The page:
Provided by Casey Reichhart
Casey Reichhart was listening to the soundtrack of the Broadway musical “The Book of Mormon,” when there was an unexpected knock at her door.
It was the missionaries.
Flustered, she let them in.
“I remember melting against my front door,” Reichhart, then 16 and a native of upstate New York, said. “I had seen videos of Mormon missionaries and now here were two actual ones at my door.”
The missionaries introduced themselves and gave Reichhart a copy of the Book of Mormon.
But she already had one.
Reichhart’s journey started long before the knock on her front door.
In 2010, during her sophomore year of high school, after what Reichhart describes as a series of events, she found herself harboring great feelings of animosity toward organized religion.
“It wasn’t just Christianity,” she said. “It was any church. My mind was so angry that it twisted things, blaming all the problems of the world on religion.”
By the end of her sophomore year, Reichhart had become withdrawn and distant from her friends.
“I didn’t feel happy anymore and my friends didn’t want to be around me,” Reichhart said.
This “pit,” as she described it, left her in a place devoid of joy and laughter.
On June 10, 2011, something struck a chord.
That something was a performance of the song “I Believe” from “The Book of Mormon” during a broadcast of the Tony Awards.
Reichhart said that while the song lists many beliefs held by members of The Church of Jesus Christ of Latter-day Saints, the beliefs are presented in a twisted, incorrect way.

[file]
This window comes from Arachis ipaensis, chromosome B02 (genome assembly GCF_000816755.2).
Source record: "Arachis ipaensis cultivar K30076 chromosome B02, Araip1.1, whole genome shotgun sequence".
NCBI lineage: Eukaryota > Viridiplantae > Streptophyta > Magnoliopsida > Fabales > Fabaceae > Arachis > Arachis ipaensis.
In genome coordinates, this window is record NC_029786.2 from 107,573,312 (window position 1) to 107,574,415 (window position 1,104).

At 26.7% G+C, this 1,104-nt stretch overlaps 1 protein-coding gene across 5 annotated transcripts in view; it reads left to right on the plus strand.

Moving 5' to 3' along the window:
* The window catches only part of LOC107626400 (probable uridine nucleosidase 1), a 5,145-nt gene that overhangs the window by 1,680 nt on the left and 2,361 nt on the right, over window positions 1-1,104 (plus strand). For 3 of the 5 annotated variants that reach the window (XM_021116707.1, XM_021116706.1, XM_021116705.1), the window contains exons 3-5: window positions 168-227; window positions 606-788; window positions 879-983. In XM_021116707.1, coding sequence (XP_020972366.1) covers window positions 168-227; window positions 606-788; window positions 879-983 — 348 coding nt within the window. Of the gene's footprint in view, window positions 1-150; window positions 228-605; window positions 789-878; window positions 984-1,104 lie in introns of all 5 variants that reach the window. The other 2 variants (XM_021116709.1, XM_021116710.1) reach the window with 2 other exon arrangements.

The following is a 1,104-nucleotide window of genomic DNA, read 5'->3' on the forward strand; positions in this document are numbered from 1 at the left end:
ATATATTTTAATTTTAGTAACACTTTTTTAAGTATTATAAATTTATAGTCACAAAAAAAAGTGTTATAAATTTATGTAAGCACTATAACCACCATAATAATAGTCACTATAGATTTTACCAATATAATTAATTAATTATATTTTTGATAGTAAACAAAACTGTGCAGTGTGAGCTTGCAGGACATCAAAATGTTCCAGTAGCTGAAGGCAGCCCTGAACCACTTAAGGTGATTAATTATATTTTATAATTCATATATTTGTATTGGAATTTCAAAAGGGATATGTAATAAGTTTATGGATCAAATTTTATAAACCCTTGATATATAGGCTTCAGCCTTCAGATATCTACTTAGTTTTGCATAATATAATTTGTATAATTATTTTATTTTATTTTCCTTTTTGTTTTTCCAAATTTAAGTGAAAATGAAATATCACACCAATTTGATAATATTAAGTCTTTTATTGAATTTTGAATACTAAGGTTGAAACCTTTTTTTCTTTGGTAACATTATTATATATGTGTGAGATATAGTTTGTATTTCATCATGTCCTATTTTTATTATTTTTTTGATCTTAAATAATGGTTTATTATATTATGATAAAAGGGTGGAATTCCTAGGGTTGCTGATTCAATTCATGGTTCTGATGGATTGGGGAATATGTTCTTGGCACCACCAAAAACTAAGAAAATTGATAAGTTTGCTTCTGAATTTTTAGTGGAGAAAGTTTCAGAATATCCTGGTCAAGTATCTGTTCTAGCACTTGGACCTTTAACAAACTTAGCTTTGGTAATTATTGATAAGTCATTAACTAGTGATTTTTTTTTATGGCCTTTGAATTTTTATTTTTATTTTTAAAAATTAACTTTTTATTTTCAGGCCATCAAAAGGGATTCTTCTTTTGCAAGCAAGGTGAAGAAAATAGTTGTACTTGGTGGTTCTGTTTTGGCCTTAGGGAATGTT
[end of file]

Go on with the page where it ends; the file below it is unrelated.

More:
“I was laughing my head off because who would believe in something so ridiculous as this?”
That night, Reichhart, who is an avid music fan, bought the whole soundtrack to the often profane and irreverent musical and started listening to it every day.
But one lyric that made reference to Rochester, N.Y., stuck out for Reichhart.
Rochester is about 30 miles southeast of Reichhart’s hometown of Hamlin, N.Y.
Curious, Reichhart asked her mother if she knew anything about the formation of the Mormon religion. Her mother, Laura Heidrich, who was raised in upstate New York, had a small knowledge of the church and knew that it was started in Palmyra.
“Do you want to see what real Mormons believe in?” Heidrich asked her daughter.
While visiting Joseph Smith’s frame home historical site, Reichhart and her mother met two sister missionaries and filled out a card for a free copy of the Book of Mormon.
“The sisters told me that representatives would come. I thought that meant members would come drop it off in the mailbox,” Reichhart said.
That night, mother and daughter attended the pageant. And while Reichhart said she enjoyed it, she admitted there were times when she didn’t understand what was going on.
“Is this in the Bible?” Reichhart asked.
“I don’t think so,” her mother responded.
- Katie Couric interviews Mormon mom from Cute...
- Provo's waffle truck started by a motivated...
- Demand for Ogden Temple open house tickets...
- When Mormon pioneers left was often a...
- Mormon couple celebrates 75 years of true love
- Project to restore Manti Tabernacle underway
- New report says 2013 was 'the largest...
- Wright Words: Bad days are inevitable —...
- Hamblin & Peterson: Constantine's... 25
- After government topples crosses in... 19
- 66,511 volunteers set FamilySearch... 17
- When Mormon pioneers left was often a... 16
- Provo's waffle truck started by a... 16
- Carmen Rasmusen Herbert: Reba McEntire... 13
- Thirty countries require leaders to... 5
- Ground Zero cross can stay at 9/11... 5